by Ken Katz

Last month, I wrote about a serendipitous event that led to my meeting photographer and cinematographer Rick Wise who, in turn, connected me to his wife, Victoria, whose credentials  at Chez Panisse go back to Day One.  This past Saturday, I had a similar experience on Lakeshore that led in surprising directions and eventually revealed interpersonal connections that would give Kevin Bacon pause. 

When I parked my bike in front of Bay-Made, I spotted a hand-truck heavily laden with farmers market produce from County Line Harvest. Inside, talking to a jeweler who was doing a pop-up, was Anthony Salguero, the head chef at Michel BistroWhen Anthony emerged, I insisted that he pose for a photo – delighted that through a single photo, this enterprising reporter and aspiring publicist could simultaneously plug Michel, County Line, and Bay-Made. It was like hitting the Trifecta at Golden Gate Fields.

While I was talking to Anthony, Donald and Era Farnsworth, my neighbors who own Magnolia Editions, walked up and said, “hello.”  Strangely enough, when Rick Wise picked up his light meter at my home the month before, they were walking by at precisely the same time. I’ll spare you the details, but this prompted me to dig into the content of their Magnolia Editions’ website and I ended up spending more than an hour reading “Chasing the Golden Fleece,” Donald’s very technical treatise on his efforts to reproduce Renaissance-era paper. The key, as it turned out, was acquiring a particularly coarse wool felt from a source in Taos, New Mexico who raises Churro sheep that share a gene pool that has remained essentially unchanged for the past five hundred years.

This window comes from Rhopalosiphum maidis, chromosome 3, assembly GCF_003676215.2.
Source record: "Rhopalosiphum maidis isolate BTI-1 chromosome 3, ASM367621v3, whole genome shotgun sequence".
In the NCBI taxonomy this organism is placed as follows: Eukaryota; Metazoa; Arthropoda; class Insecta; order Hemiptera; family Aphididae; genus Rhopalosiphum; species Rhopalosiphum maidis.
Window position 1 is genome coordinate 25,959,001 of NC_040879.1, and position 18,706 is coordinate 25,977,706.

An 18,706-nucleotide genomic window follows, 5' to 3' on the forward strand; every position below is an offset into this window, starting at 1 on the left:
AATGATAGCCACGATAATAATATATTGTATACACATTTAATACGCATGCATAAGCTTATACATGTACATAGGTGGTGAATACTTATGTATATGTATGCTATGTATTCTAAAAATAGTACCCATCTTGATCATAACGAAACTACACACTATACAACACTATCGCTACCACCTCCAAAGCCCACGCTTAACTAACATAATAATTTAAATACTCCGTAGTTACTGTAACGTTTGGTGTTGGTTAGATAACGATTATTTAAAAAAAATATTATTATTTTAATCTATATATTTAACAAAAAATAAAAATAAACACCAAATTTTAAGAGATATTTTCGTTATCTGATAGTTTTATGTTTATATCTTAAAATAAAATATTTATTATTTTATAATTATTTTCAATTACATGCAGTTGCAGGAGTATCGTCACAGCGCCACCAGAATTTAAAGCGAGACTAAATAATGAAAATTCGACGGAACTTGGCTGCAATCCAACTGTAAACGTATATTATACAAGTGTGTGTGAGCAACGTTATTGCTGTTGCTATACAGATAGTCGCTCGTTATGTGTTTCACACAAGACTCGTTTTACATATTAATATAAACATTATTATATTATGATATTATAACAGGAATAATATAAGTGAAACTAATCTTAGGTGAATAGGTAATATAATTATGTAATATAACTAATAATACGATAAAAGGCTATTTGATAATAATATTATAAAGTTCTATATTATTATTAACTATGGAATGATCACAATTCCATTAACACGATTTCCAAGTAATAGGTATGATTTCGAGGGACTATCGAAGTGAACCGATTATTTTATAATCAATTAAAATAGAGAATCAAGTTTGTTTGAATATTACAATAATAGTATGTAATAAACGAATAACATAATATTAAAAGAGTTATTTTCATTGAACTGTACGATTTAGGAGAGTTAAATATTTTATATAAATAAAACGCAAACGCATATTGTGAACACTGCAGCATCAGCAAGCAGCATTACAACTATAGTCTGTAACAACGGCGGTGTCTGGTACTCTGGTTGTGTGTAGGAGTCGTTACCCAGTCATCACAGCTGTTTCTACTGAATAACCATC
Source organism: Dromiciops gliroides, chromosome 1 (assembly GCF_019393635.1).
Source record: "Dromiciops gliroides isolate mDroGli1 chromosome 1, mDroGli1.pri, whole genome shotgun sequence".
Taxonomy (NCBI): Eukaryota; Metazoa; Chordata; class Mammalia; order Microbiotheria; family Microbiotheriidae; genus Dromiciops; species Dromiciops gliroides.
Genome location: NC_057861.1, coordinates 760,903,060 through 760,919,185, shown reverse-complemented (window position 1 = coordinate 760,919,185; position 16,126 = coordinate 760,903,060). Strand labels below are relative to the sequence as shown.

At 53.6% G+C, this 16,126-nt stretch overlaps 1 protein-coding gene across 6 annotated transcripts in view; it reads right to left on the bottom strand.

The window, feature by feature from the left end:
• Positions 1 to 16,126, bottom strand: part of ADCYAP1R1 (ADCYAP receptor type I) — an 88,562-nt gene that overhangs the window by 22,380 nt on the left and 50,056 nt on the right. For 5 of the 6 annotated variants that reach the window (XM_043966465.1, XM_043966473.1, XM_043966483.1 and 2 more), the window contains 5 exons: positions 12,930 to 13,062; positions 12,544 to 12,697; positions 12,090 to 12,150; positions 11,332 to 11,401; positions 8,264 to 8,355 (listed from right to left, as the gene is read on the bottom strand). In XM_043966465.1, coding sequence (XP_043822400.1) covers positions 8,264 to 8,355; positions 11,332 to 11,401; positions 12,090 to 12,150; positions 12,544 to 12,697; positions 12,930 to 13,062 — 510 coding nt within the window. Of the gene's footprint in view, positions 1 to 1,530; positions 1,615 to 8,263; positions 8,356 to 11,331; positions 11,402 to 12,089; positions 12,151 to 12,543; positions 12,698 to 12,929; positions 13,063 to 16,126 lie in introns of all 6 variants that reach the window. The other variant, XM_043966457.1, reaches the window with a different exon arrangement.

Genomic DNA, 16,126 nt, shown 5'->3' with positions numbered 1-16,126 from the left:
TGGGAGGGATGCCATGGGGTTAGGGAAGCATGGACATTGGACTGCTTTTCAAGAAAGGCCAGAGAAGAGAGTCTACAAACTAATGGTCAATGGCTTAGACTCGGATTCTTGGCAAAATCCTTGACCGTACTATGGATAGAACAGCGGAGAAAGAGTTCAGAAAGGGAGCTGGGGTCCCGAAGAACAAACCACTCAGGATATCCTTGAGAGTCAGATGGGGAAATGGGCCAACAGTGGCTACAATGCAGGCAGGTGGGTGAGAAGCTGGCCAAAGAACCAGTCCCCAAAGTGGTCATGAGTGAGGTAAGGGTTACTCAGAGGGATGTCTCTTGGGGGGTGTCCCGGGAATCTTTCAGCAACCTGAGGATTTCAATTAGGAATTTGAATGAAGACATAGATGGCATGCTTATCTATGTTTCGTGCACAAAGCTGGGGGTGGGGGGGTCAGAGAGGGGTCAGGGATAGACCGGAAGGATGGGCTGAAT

Figuring that my long-time friend Lou Grantham from SF Fiber might be interested, I sent her an email with a link to Don’s article. She responded immediately and was all excited, since, years ago, she had similarly needed coarse wool to repair an antique Navajo blanket she had inherited from her grandmother. Like Donald, Lou eventually found a source of Churro wool in Taos that was just the right color. Lou later asked if it would be OK to share Donald’s article with Sheila O’Hara, a friend who weaves tapestries replicating Edward Curtis photographs. Guess who produced the first of those tapestries? If you guessed Magnolia Editions, you guessed right.